Save the saviours

Mon, Jun 17, 2019

The nationwide strike to protest the attack on a doctor in Kolkata has brought back to centre stage the increasing menace of violence against doctors and the healthcare establishment. Indian Medical Association (IMA), which had given the protest call, has revealed that 75% of doctors in India have faced violence at some point of time in their life, and most of it is verbal abuse. Incidentally, Maharashtra and West Bengal are two prominent states where incidents of violence by patients’ relatives, local goondas, and political bosses were reported in the government hospitals and primary health centres. The private hospitals are no more an exception. The trigger is not necessarily only money but anxiety coupled with lack of proper a grievance mechanism, poor quality of emergency care, and high workload pressure.
Doctors, who were until recently seen as a saviour, are being painted as devil. It was found that patients want five-star treatment but are not willing to pay for the same. The ultra-modern medical and healthcare facilities do not reach government and civic body hospitals due to the apathy and red tape of bureaucracy at the government level. Lack of adequate budgetary allocation towards health puts a lot of limitation for the upgrade of healthcare infrastructure in states. During NDA-I, the budgetary allocation was a paltry 1.04 per cent of GDP which was much less than in neighbouring Pakistan and Bangladesh. This resulted in the inferior provision of healthcare facilities in village, block, tehsil and district hospitals.
It is a reality that there is an unprecedented burden of healthcare on the district and tertiary hospitals which are unable to cater to the increased workload. When patients are denied proper care at lower levels they spend excessive time in reaching proper tertiary healthcare services which quite often results in death due to deterioration in the patients’ condition. Relatives lose their near and dear ones and target doctors as they strongly feel that medical practice is an exact science. The relatives and their acquaintances are not ready to understand that every patient is different and every disease cannot be cured.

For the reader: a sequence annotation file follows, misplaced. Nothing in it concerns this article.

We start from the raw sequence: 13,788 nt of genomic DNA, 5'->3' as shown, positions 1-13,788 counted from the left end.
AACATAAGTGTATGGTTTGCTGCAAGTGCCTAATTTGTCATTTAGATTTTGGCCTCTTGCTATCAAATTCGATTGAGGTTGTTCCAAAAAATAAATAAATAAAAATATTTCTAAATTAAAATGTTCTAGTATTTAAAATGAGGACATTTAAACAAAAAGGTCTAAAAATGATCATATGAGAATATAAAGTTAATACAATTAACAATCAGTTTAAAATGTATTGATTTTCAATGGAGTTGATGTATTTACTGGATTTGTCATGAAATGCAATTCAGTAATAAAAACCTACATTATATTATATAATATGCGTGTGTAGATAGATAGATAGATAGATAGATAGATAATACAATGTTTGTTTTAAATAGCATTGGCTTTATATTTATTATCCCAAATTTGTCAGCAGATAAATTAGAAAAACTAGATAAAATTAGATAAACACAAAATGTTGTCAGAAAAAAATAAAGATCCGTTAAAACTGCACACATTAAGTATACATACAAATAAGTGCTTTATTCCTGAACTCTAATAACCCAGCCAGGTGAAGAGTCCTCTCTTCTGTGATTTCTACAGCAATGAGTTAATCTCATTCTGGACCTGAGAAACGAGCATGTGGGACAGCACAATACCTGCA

Maharashtra was the first state to enact the Prevention of Violence Against Doctors and Healthcare Establishment Act way back in 2010. The Act has the provision of arrest vide a non-bailable offence against the perpetrators. In addition to this, there is a provision of a fine of Rs 50,000 or penalty twice the amount of loss made to the hospitals. Till date, more than 100 cases have been registered in Maharashtra but not a single one has reached its logical conclusion. At least 19 states have passed laws criminalising violence against doctors. However, the Centre is yet to enact a law at the national level whereby bail can be granted only by a judicial magistrate. The ball is in the Centre’s court to bring violence against doctors under the Criminal Procedure Code and increase budgetary allocation for the health sector. On their part, states will have to take all the possible steps to provide a secure environment for doctors.

Area: 7096 Sq Km
Altitude: 5,840 ft
Population: 6.10 Lakhs
Topography: Hilly terrain elevation from 600 ft. to over 28,509 ft above sea level
Summer: Max- 21°C ; Min – 13°C
Winter: Max -13°C ; Min – 0.48°C
Rainfall: 325 cm per annum
Language Spoken: Nepali, Bhutia, Lepcha, Tibetan, English, Hindi